Cycling in Uzbekistan
In many ways Uzbekistan is a fantastic country to cycle through – the friendly hospitality, exotic culture, stunning architecture and, of course, the excitement of exploring faraway lands, well away from the beaten tourist trail.
Uzbekistan is home to many ancient pilgrimage sites, and stunning cities full of culture, history and heritage. The colourful, ancient city of Bukhara, with its lively bazaars and beautiful turquoise roofed buildings, is by far my favouritecity in Uzbekistan. I could spend hours walking around that historic old city, watching people go about their day.
It wasn’t just the cities that made Uzbekistan so memorable. The people also touched my heart. When we cycled through Uzbekistan it was the cotton-picking season. White fluffy cotton filled the fields and roads for miles and miles. In every field there were dozens of pickers, out in the hot sun, working in horrible conditions. They always greeted us with a smile and wave – sometimes even an invitation for tea. Even though we didn’t speak the same language, everyone we spoke to were always patient with us. They took so much time, effort and care in trying to understand us, and accommodate our needs. Since then, I’ve sworn to always make a conscious effort to help others, especially if they don’t speak the same language as me.
At the same time, Uzbekistan was one of the most challenging countries I’ve ever cycled through. Endless cotton fields bordered the terrible pot-holed roads, on very flat terrain, made for some extremely monotonous cycling, usually into a strong and very dusty headwind.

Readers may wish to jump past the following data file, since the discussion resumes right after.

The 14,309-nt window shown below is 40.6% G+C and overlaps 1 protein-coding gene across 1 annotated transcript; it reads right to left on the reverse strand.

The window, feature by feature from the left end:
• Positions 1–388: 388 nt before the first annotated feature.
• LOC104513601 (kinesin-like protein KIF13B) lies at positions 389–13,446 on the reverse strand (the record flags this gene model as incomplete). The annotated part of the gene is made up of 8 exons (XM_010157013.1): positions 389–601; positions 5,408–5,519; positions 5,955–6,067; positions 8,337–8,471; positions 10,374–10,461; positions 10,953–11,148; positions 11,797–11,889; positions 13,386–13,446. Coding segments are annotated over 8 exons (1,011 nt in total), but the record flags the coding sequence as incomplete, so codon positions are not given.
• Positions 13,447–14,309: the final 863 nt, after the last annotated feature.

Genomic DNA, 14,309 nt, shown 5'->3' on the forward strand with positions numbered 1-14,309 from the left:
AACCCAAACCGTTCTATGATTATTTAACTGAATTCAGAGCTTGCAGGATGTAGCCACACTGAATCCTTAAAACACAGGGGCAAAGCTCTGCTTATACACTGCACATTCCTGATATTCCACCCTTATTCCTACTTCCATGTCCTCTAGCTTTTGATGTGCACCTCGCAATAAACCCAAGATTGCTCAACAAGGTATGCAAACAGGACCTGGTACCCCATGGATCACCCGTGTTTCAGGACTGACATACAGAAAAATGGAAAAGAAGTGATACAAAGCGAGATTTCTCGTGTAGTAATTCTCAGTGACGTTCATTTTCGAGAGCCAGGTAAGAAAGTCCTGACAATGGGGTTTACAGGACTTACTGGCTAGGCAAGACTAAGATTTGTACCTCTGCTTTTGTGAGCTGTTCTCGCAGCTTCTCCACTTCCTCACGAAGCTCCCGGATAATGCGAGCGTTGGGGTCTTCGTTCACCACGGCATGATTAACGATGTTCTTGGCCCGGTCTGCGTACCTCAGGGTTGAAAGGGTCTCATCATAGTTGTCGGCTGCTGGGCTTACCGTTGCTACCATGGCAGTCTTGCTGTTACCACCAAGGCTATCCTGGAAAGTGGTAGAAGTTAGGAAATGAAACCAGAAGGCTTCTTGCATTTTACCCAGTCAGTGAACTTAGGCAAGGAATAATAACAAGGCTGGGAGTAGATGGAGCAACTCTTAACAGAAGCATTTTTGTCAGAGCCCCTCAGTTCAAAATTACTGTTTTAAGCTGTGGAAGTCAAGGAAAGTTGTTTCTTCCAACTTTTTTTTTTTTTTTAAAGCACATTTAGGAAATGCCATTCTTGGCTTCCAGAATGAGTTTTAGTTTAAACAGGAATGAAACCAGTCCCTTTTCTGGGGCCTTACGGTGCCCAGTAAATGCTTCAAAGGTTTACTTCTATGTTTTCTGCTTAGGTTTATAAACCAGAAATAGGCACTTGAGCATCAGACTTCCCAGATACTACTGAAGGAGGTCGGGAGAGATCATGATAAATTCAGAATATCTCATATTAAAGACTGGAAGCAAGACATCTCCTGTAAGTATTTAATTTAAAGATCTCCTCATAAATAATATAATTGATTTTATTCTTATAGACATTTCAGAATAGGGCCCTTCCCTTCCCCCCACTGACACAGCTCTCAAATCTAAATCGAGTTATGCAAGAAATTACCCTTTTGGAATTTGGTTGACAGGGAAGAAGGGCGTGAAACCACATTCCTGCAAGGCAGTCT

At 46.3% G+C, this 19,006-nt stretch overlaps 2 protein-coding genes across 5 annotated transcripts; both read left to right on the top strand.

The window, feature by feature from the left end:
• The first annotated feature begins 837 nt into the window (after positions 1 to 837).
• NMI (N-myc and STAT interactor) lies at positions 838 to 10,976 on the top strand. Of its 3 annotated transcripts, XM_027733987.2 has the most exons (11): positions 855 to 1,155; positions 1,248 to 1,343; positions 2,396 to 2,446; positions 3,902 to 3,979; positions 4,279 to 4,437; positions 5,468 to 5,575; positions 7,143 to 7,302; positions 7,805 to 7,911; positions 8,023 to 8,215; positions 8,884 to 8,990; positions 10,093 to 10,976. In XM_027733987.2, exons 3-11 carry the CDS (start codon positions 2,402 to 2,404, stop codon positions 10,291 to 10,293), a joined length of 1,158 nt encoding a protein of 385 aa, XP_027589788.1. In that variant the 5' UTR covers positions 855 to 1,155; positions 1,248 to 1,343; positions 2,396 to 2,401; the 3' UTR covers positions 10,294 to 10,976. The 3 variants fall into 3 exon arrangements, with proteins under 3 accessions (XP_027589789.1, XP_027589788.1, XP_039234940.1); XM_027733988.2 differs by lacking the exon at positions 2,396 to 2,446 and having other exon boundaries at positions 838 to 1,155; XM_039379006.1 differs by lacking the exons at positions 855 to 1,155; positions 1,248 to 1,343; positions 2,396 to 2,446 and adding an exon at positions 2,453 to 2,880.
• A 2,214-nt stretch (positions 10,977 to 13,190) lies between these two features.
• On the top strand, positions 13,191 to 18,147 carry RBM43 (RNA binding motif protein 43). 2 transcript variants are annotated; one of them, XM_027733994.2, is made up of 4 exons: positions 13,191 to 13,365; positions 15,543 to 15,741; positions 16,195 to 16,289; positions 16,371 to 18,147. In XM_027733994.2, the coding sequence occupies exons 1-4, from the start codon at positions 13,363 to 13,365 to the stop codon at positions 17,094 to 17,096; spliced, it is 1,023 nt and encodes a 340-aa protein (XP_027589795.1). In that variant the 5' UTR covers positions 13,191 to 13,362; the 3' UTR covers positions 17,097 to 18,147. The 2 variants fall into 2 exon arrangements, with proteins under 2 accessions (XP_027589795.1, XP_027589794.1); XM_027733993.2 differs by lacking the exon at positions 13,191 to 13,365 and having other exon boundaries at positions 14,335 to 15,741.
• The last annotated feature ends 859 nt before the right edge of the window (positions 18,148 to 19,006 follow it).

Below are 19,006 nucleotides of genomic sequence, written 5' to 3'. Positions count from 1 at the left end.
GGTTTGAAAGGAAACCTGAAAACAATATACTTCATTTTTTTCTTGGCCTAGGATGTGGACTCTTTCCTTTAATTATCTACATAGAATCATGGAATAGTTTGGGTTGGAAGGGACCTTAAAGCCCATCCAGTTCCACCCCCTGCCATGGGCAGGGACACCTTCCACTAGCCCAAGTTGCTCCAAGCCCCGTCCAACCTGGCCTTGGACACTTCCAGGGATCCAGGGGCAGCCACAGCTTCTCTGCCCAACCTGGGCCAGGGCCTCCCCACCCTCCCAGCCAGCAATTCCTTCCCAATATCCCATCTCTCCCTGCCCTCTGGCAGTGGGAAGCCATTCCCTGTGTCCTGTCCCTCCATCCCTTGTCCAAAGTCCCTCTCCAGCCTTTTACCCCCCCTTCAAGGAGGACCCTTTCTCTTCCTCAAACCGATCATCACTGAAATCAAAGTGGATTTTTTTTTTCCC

While cycling in Uzbekistan, I was pushed to my limits. Physically, when I spent the day cycling up a 60km incline, on a busy road, with constant road works and black smoky trucks plodding passed. And, mentally, when I witnessed a little puppy get hit by a car. A puppy we tried very hard to rescue, and failed.
On both of these days I was brought to tears. The realisation that there is nothing that I can do accept pedal on, was definitely a difficult one. It was however on days like these that made me truly appreciate the random acts of kindness, experienced on the road.
After spending a very painful 12 hours cycling a horrible mountain pass, we then spent another 2 hours looking for a “tourist” hotel to register at. One of the visa requirements for Uzbekistan is to register at a tourist hotel every third night – not always easy when travelling through un-touristic parts of the country. We were feeling beyond exhausted, when a family pulled over on the side of the road. A woman got out who spoke some English. Before we knew it we had been invited into the family home, to have a shower, share a delicious local family meal and sleep in comfortable beds. Little did these strangers know how much their random act of kindness meant to us. It’s exactly situations like these that make me want to explore the world by a bicycle.